The story behind this recipe can be found in Hankerings’ latest post, Country Grilling in Lexington, Virginia. I hope you enjoy!
I N G R E D I E N T S
- 2 6 to 8 oz. beef filets, cut lengthwise
- 4 brioche rolls, or other rolls of your choosing
- Salt, as needed
- Pepper, as needed
- Olive oil, as needed
- 1 / 4 cup sour cream
- 1 / 4 cup crumbled blue cheese, of your choosing
- Dash of Worcestershire sauce
- 1 / 2 teaspoon garlic powder
D I R E C T I O N S
- Heat the grill to medium heat – about 350*. Coat the grate with olive oil.
- Sprinkle the filets with salt and pepper.
- Place the filets on the grill, cooking them for 4 minutes on each side, until rare. Remove from the grill and allow to rest for 5 to 10 minutes.
- Toast buns, if desired, on the cool part of the grill while the filets are grilling. Remove once toasted.
- To make the blue cheese sauce, combine the sour cream, blue cheese crumbles, Worcestershire sauce, and garlic powder. Set aside.
- Place the filets on the rolls. Top with the blue cheese sauce, and additional blue cheese crumbles if desired.
What’s the opposite of a picky eater? Whatever it’s called, I’m that. But I won’t preach perfection. Black licorice, pretzels, grape juice, mint or, and here’s the kicker – puff pastry – don’t do it for me.
Beef Wellington should absolutely fall in my wheelhouse. Mushrooms, filet mignon, Dijon mustard, ham, Pâté, shallots & garlic. And it’s a gorgeous presentation to boot.
This sans-pastry recipe let’s me have my cake and eat it too. And the runny egg doesn’t hurt either.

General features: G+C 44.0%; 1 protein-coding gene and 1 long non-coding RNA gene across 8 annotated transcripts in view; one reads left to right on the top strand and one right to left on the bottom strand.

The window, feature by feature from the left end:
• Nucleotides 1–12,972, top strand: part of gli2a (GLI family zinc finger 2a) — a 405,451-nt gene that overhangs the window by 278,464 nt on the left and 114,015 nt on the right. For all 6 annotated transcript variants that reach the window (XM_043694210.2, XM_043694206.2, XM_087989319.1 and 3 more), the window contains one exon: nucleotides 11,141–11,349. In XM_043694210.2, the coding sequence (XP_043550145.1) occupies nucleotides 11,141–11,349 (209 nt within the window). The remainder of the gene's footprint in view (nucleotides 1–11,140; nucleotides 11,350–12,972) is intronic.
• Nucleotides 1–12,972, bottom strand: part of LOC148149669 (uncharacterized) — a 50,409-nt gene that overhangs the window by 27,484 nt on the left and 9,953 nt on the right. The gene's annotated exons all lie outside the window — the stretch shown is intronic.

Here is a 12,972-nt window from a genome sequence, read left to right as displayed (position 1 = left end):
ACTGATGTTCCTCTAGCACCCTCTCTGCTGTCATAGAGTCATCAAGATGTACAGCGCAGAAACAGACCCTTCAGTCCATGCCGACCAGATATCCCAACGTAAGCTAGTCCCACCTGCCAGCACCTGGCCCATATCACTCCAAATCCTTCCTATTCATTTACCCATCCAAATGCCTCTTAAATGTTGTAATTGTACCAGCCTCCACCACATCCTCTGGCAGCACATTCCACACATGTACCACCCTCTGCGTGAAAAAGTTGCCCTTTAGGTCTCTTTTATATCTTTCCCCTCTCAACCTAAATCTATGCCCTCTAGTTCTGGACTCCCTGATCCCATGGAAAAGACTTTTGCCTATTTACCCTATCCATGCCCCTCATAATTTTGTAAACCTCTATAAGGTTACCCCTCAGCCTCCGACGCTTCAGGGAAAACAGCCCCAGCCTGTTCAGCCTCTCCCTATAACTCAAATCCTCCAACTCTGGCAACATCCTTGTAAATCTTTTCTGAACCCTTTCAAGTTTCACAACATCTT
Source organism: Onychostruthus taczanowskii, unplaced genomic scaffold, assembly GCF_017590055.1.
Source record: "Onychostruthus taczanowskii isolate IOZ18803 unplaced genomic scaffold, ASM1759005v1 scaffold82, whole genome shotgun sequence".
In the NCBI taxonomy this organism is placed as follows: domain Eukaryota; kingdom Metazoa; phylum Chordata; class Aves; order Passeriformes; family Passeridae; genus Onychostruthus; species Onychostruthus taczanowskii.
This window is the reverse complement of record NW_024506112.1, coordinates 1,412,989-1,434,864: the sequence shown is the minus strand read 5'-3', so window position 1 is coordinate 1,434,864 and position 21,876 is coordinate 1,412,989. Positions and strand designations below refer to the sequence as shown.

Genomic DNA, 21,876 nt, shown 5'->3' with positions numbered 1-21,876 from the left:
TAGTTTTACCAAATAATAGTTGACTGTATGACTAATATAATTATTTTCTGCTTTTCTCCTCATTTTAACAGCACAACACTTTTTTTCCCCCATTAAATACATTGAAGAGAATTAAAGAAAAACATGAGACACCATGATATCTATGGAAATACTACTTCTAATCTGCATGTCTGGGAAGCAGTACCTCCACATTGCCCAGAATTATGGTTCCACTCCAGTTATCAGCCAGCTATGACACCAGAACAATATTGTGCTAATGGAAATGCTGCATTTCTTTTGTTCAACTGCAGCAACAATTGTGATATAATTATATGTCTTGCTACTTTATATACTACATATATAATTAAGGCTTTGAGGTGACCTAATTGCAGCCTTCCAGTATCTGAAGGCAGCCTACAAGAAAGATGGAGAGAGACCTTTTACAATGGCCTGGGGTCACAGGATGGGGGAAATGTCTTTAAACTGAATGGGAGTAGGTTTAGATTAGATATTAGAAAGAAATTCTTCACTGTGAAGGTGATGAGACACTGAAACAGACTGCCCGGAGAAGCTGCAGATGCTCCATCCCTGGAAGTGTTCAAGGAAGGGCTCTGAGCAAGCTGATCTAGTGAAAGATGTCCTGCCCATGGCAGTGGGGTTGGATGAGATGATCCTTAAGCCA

Chances are you like puff pastry. I wish I did. But this dish encapsulates the essentials of the classic, with a lot less hassle. I’ve heard several horror stories – one that involved waking up at 6 AM to mince mushrooms. Another recalled a burnt pastry and undercooked beef situation.
Speaking of holiday cooking disasters, does anyone else watch National Lampoon’s Christmas Vacation year-round and think it’s wildly underrated? I can recite that entire damn movie line-by-line. That dinner scene when Clark goes to carve the turkey Ellen’s sister put in the oven too early, and it cracks open with a puff of smoke, makes me howl every time.
I’ve eaten everything from grasshoppers to alligator to pig eyeball. And a lot more weird stuff that I can’t remember. I’ve liked every single one of those food experiences. But I still can’t stomach puff pastry. Go figure.
To quote cousin Eddie at that famous dinner scene…
Save the neck for me, Clark.
I N G R E D I E N T S
Makes 2 tartare servings.
- 1 6 oz. filet mignon, chopped finely
- 1 small shallot, minced
- 4 oz. foie gras Pâté, or another Pâté if preferred, sliced 1 inch thick
- 4 oz. Parma ham or prosciutto
- 2 quail eggs yolks
- 8 button mushrooms, minced
- 2 teaspoons Dijon mustard
- 1 / 2 clove garlic, minced
- 3 tablespoons olive oil
- 1 teaspoon thyme, minced, plus additional for garnish
- Pinch of salt
- Pinch of pepper
- Flatbread, for serving with the tartare
D I R E C T I O N S
- Combine the beef, half the shallot, 2 tablespoons olive oil, salt and pepper. Set in the fridge to marinate.
- On medium-low heat in 1 tablespoon of olive oil, sauté the mushrooms, the rest of the shallot, garlic and thyme. Add a pinch of salt to render some of the liquid from the mushrooms.
- Once the mushrooms are lightly browned, remove from the heat and allow to cool.
- To arrange the tartare, take a 3 inch round mold and press down on a layer of Pâté. This will be the tartare base. Brush 1 teaspoon of Dijon mustard on top. Then add a slice of Parma ham or prosciutto of similar size and shape, followed by half the cooled mushroom mixture. Finally, top with half the chilled beef mixture, pressing down in the mold to form into a circular shape. Repeat for the second tartare.
- Place both plates, while still in the round mold, in the fridge for 15 minutes to chill.
- Remove from the fridge, slide the tartares out of the round molds, and create a slight indent on the top with your thumb, sliding a quail egg yolk into the indent.
- Sprinkle with minced thyme, serving immediately alongside flatbread for scooping.